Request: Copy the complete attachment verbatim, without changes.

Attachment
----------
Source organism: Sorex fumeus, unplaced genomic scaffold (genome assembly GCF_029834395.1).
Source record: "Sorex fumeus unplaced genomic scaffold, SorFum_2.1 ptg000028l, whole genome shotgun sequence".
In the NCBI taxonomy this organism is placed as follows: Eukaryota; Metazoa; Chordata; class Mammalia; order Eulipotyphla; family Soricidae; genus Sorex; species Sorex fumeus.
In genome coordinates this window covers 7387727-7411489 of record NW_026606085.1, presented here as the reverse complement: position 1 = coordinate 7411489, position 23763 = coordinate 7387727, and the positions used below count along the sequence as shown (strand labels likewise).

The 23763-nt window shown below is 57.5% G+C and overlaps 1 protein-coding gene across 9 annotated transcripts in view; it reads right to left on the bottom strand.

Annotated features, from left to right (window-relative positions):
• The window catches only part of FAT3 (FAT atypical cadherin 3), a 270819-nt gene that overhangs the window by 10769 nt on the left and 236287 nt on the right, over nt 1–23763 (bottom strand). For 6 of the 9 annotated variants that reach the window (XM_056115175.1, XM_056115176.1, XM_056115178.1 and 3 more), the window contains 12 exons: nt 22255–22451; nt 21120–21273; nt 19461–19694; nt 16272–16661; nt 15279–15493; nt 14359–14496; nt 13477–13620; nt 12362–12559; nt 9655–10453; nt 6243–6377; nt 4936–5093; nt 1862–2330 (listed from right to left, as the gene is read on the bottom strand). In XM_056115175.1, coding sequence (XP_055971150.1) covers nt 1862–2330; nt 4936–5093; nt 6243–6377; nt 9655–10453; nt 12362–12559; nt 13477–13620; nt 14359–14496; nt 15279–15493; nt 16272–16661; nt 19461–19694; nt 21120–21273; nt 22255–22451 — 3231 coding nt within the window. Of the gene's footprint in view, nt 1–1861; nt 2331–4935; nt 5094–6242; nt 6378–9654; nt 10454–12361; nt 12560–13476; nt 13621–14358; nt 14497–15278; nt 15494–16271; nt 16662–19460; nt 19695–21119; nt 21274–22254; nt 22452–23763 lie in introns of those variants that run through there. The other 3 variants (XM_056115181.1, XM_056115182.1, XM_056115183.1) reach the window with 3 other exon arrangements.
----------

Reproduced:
Source organism: Sorex fumeus, unplaced genomic scaffold (genome assembly GCF_029834395.1).
Source record: "Sorex fumeus unplaced genomic scaffold, SorFum_2.1 ptg000028l, whole genome shotgun sequence".
In the NCBI taxonomy this organism is placed as follows: Eukaryota; Metazoa; Chordata; class Mammalia; order Eulipotyphla; family Soricidae; genus Sorex; species Sorex fumeus.
In genome coordinates this window covers 7387727-7411489 of record NW_026606085.1, presented here as the reverse complement: position 1 = coordinate 7411489, position 23763 = coordinate 7387727, and the positions used below count along the sequence as shown (strand labels likewise).

The 23763-nt window shown below is 57.5% G+C and overlaps 1 protein-coding gene across 9 annotated transcripts in view; it reads right to left on the bottom strand.

Annotated features, from left to right (window-relative positions):
• The window catches only part of FAT3 (FAT atypical cadherin 3), a 270819-nt gene that overhangs the window by 10769 nt on the left and 236287 nt on the right, over nt 1–23763 (bottom strand). For 6 of the 9 annotated variants that reach the window (XM_056115175.1, XM_056115176.1, XM_056115178.1 and 3 more), the window contains 12 exons: nt 22255–22451; nt 21120–21273; nt 19461–19694; nt 16272–16661; nt 15279–15493; nt 14359–14496; nt 13477–13620; nt 12362–12559; nt 9655–10453; nt 6243–6377; nt 4936–5093; nt 1862–2330 (listed from right to left, as the gene is read on the bottom strand). In XM_056115175.1, coding sequence (XP_055971150.1) covers nt 1862–2330; nt 4936–5093; nt 6243–6377; nt 9655–10453; nt 12362–12559; nt 13477–13620; nt 14359–14496; nt 15279–15493; nt 16272–16661; nt 19461–19694; nt 21120–21273; nt 22255–22451 — 3231 coding nt within the window. Of the gene's footprint in view, nt 1–1861; nt 2331–4935; nt 5094–6242; nt 6378–9654; nt 10454–12361; nt 12560–13476; nt 13621–14358; nt 14497–15278; nt 15494–16271; nt 16662–19460; nt 19695–21119; nt 21274–22254; nt 22452–23763 lie in introns of those variants that run through there. The other 3 variants (XM_056115181.1, XM_056115182.1, XM_056115183.1) reach the window with 3 other exon arrangements.